An ESA is a study of the history of use(s) of properties and the encompassing area to establish, using readily available sources of information, whether the past or present generation, use, storage and/or disposal of hazardous materials including petroleum hydrocarbons, on or near a property (site), has significant potential to impair the conditions of the site and /or require mitigation. If a Recognized Environmental Condition (REC)* is identified by the ESA, a Phase II investigation may be recommended, to establish whether there has been an impact to soil and/or groundwater.
EC&A performs ESAs in general conformance with the guidelines, procedures and limitations presented in the ASTM standards on Phase I Environmental Site Assessments for Commercial Real Estate (ASTM E1527-05) and we have State Registered Environmental Assessors (REAs) on staff to perform these studies. ESAs commonly consist of:
Site History Review
This task is intended to try and identify present and past, known and potential sources of hazardous substances that may have adversely impacted a site. EC&A searches various sources of easily accessible data, including aerial photographs, for historical uses of the site and nearby properties. Information gained through the historical review helps guide subsequent site inspections and provides useful information for designing sampling and analytical testing programs, if required.
Where warranted, EC&A will use the following sources of information pertaining to the past and current ownership of the property and its uses.
- Chain-of-Title (if available)
- Documents from city and county historical societies, old business directories and telephone directories, Sanborn maps, and other historic documents
- Historical aerial photographs and site maps or plans
- Records from local, state and federal regulatory agencies
- City and county hazardous waste plans, business plans and inventories
Historical Records Review and Interviews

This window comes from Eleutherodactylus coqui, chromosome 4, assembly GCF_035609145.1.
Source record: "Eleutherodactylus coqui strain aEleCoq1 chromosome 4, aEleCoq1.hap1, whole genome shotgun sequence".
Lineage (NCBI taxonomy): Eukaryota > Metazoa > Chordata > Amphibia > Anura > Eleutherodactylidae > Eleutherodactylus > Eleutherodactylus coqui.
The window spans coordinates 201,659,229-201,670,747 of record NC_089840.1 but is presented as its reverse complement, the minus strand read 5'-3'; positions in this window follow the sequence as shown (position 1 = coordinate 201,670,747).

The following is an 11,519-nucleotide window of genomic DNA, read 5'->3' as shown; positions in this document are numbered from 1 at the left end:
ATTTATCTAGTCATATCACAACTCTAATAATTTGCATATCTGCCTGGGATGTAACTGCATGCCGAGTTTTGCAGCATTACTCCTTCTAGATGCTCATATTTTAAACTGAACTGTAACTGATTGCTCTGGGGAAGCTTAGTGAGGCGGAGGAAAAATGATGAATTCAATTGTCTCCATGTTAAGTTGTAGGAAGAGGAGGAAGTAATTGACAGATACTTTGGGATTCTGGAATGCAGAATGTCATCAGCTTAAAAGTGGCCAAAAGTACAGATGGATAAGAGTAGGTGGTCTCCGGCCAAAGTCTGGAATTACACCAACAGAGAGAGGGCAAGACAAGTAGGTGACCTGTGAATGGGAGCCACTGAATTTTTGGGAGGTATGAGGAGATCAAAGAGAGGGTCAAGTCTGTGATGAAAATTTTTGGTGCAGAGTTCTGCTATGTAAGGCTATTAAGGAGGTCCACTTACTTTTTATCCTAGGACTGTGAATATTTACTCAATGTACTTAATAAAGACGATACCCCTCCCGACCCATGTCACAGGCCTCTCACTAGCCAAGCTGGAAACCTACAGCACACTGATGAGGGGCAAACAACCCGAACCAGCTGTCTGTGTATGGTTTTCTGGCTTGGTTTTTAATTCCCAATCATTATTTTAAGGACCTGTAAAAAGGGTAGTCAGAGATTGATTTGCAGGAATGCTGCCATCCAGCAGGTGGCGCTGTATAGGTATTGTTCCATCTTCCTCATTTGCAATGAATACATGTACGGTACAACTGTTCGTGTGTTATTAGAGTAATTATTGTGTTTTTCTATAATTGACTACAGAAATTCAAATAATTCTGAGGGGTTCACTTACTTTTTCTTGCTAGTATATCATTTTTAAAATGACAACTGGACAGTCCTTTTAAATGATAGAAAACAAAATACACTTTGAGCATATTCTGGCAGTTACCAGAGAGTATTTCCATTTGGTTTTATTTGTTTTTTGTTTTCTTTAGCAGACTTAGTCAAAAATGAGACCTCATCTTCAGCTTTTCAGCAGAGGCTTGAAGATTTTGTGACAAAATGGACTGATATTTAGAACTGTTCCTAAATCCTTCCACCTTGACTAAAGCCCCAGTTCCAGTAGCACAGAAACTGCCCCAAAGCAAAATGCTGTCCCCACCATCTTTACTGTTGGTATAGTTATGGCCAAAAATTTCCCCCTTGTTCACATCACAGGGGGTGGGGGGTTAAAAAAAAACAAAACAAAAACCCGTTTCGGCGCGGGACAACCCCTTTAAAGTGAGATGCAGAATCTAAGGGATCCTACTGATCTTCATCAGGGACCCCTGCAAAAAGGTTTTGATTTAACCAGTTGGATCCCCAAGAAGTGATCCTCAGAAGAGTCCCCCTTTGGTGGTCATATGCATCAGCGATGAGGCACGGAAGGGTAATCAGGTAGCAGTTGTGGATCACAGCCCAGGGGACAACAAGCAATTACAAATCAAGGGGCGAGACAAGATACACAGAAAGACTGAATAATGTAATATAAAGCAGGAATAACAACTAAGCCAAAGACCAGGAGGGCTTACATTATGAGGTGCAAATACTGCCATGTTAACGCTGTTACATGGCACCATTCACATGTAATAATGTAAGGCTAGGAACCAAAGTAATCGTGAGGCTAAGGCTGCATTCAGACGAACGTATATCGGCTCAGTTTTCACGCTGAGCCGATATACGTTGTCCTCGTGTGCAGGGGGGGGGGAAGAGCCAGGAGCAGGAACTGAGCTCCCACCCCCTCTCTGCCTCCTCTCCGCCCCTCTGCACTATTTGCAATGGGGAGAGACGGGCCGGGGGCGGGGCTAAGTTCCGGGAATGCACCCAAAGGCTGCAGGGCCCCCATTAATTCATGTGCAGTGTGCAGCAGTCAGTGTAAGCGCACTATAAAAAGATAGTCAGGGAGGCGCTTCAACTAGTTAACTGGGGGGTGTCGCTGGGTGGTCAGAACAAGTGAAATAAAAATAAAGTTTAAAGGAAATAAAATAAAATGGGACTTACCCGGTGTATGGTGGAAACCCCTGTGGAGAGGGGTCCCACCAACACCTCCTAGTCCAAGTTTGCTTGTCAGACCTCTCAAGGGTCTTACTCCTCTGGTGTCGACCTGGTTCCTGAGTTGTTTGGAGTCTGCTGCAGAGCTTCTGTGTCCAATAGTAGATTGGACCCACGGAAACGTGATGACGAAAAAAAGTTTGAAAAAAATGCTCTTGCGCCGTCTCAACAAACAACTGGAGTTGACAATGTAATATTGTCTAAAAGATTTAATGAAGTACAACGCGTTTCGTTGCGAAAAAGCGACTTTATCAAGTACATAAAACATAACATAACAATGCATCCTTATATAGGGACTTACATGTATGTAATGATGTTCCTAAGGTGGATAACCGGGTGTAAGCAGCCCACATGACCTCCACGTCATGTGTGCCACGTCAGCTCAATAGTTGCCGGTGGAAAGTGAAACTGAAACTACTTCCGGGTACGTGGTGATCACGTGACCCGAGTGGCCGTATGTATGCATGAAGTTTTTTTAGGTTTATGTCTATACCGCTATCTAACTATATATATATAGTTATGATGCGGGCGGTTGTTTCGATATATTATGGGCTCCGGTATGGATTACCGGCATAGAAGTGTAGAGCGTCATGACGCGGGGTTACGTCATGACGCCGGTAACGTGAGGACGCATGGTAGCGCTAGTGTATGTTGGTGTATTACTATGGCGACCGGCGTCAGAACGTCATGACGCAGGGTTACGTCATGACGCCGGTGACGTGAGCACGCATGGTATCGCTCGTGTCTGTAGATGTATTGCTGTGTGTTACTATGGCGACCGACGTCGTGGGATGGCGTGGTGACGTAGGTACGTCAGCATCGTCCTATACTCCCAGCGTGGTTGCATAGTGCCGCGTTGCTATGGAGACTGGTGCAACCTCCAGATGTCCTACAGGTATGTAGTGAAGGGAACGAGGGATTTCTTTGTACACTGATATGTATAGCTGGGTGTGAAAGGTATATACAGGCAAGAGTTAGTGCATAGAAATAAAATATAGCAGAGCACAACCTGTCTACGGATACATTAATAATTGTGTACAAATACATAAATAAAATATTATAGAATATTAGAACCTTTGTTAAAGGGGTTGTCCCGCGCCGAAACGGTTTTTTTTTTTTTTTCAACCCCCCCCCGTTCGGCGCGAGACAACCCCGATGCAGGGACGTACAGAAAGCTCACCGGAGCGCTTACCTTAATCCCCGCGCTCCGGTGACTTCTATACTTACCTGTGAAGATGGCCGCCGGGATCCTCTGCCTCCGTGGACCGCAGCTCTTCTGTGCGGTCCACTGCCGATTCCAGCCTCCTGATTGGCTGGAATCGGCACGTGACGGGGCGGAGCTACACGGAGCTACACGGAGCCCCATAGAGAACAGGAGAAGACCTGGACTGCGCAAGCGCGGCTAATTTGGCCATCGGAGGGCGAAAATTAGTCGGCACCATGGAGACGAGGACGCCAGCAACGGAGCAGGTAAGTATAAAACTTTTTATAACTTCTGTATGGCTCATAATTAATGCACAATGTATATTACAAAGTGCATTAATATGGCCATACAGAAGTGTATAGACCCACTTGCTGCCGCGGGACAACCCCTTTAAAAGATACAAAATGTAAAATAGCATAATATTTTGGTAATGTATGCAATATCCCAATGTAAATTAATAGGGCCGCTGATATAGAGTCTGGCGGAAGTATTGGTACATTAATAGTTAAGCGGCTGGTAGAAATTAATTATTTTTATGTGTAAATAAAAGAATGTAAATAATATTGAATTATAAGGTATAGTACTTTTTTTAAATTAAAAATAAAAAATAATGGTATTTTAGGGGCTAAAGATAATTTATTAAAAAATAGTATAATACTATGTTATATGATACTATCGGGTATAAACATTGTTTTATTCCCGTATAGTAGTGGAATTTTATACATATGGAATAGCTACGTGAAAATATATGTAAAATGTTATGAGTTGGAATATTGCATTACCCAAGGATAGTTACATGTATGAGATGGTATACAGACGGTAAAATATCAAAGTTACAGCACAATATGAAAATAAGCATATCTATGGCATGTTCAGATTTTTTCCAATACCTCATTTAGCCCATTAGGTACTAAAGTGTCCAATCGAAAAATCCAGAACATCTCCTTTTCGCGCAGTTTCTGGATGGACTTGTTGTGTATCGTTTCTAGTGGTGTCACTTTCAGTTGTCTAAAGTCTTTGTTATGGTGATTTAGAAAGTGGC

EC&A acquires and reviews published regulatory agency lists of hazardous materials sites within the study area. Among the lists reviewed are:
- Regional Water Quality Control Board Fuel Leaks List
- Environmental Protection Agency CERCLIS
- Cortese List of Hazardous Materials Sites in California
- State Water Resources Control Board’s Hazardous Substances Storage Container Information
- California Department of Health and Services’ Expenditure Plan for the Hazardous Waste Board Cleanup Act of 1984
EC&A also reviews public records and interviews regulatory agency staff, as necessary, to identify and examine reported occurrences of hazardous materials problems. The agencies likely to be contacted include: The U.S. Environmental Protection Agency, California Department of Health Services, California Regional Water Quality Control Board, county public health departments and the local fire department.
EC&A interviews the regulatory agency personnel most familiar with the area of the property. Interviews are conducted in person or by telephone, depending on the location of the regulatory agency, time constraints of the proposed transactions and budgetary considerations. The name, title and telephone number of each person interviewed and date of the conversation are recorded for the final report. Information sought may include:
- Known or suspected cases of hazardous materials contamination at the site, including environmental enforcement files (e.g., past or active litigation, consent decrees, administrative proceedings, notice of pending citizen suits and notices of violations and spills)